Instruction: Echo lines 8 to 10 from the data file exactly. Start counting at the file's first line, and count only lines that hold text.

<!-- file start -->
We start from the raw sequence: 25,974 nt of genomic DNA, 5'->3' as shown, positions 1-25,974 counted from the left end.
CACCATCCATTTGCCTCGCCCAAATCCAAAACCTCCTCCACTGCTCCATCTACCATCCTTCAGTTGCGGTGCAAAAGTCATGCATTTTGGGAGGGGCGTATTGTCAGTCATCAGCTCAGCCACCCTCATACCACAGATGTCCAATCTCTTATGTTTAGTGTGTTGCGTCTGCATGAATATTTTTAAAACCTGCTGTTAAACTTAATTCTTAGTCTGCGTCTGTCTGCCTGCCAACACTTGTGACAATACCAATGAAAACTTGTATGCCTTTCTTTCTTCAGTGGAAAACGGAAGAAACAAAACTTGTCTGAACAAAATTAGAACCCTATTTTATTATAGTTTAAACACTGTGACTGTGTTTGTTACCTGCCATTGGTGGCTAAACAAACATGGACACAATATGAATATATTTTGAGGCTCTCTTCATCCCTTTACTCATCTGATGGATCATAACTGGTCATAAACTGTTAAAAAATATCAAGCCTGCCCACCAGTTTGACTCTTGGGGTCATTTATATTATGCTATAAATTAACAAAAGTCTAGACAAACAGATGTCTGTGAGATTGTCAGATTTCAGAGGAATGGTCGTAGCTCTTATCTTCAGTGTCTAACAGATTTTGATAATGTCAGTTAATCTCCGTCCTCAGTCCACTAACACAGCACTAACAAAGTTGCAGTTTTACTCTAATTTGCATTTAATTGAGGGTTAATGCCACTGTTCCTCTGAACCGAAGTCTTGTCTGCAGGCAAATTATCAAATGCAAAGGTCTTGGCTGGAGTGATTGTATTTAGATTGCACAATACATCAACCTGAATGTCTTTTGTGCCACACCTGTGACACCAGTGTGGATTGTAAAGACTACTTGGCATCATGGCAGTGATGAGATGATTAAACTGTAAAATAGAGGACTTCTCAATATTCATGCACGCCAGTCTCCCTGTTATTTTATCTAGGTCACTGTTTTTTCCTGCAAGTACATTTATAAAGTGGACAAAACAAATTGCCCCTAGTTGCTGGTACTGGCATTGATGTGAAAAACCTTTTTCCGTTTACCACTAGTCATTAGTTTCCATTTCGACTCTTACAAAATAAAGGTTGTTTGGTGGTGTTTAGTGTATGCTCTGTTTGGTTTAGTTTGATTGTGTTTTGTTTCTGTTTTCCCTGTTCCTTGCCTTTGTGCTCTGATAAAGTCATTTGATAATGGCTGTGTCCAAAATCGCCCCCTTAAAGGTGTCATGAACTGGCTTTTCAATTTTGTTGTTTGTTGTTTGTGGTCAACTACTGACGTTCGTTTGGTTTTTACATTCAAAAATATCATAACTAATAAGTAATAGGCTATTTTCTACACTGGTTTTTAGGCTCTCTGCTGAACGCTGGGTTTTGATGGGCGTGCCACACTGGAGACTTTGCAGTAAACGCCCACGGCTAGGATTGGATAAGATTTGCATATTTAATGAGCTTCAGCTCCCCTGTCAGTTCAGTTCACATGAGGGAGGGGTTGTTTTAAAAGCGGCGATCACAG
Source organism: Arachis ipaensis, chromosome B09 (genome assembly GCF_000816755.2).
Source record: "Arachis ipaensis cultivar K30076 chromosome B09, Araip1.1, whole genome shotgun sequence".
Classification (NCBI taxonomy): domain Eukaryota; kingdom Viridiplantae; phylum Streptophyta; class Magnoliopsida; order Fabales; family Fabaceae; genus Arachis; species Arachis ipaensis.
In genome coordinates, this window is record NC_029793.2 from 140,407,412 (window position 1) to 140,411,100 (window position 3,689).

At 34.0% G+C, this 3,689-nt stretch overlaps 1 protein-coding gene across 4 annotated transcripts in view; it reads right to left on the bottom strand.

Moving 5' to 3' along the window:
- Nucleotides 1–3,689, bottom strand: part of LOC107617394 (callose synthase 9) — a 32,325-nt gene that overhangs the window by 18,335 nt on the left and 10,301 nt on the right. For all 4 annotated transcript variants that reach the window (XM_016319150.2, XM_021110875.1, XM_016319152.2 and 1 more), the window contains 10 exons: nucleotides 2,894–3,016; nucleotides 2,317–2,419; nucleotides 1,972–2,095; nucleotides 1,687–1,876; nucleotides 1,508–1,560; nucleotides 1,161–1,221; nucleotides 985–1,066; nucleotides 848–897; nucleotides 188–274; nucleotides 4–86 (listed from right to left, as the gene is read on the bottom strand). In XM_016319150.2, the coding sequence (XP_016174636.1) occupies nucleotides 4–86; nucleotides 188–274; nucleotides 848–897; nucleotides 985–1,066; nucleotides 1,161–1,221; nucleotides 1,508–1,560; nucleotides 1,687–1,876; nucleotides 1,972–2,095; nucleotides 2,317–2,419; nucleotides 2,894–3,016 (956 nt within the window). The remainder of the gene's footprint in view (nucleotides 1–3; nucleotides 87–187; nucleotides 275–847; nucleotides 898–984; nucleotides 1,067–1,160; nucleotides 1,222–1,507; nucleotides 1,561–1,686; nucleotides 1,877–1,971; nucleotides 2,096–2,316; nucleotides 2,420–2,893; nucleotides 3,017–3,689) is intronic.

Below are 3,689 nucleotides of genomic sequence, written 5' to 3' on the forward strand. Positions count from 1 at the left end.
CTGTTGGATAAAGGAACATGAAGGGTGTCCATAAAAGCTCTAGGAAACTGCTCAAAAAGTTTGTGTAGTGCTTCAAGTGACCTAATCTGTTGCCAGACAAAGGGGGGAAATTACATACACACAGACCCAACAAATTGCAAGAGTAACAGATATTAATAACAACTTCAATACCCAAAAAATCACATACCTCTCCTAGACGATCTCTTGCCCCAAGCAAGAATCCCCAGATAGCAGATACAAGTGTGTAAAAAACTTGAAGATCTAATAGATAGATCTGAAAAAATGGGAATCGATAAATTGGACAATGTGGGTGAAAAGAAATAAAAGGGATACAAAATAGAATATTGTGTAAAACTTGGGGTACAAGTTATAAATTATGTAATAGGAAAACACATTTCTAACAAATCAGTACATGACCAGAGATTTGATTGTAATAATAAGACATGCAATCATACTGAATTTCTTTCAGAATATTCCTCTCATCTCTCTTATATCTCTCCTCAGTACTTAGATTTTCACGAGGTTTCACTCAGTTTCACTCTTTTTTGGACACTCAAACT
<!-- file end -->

Moving 5' to 3' along the window:
- Nucleotides 1–3,689, bottom strand: part of LOC107617394 (callose synthase 9) — a 32,325-nt gene that overhangs the window by 18,335 nt on the left and 10,301 nt on the right. For all 4 annotated transcript variants that reach the window (XM_016319150.2, XM_021110875.1, XM_016319152.2 and 1 more), the window contains 10 exons: nucleotides 2,894–3,016; nucleotides 2,317–2,419; nucleotides 1,972–2,095; nucleotides 1,687–1,876; nucleotides 1,508–1,560; nucleotides 1,161–1,221; nucleotides 985–1,066; nucleotides 848–897; nucleotides 188–274; nucleotides 4–86 (listed from right to left, as the gene is read on the bottom strand). In XM_016319150.2, the coding sequence (XP_016174636.1) occupies nucleotides 4–86; nucleotides 188–274; nucleotides 848–897; nucleotides 985–1,066; nucleotides 1,161–1,221; nucleotides 1,508–1,560; nucleotides 1,687–1,876; nucleotides 1,972–2,095; nucleotides 2,317–2,419; nucleotides 2,894–3,016 (956 nt within the window). The remainder of the gene's footprint in view (nucleotides 1–3; nucleotides 87–187; nucleotides 275–847; nucleotides 898–984; nucleotides 1,067–1,160; nucleotides 1,222–1,507; nucleotides 1,561–1,686; nucleotides 1,877–1,971; nucleotides 2,096–2,316; nucleotides 2,420–2,893; nucleotides 3,017–3,689) is intronic.

Below are 3,689 nucleotides of genomic sequence, written 5' to 3' on the forward strand. Positions count from 1 at the left end.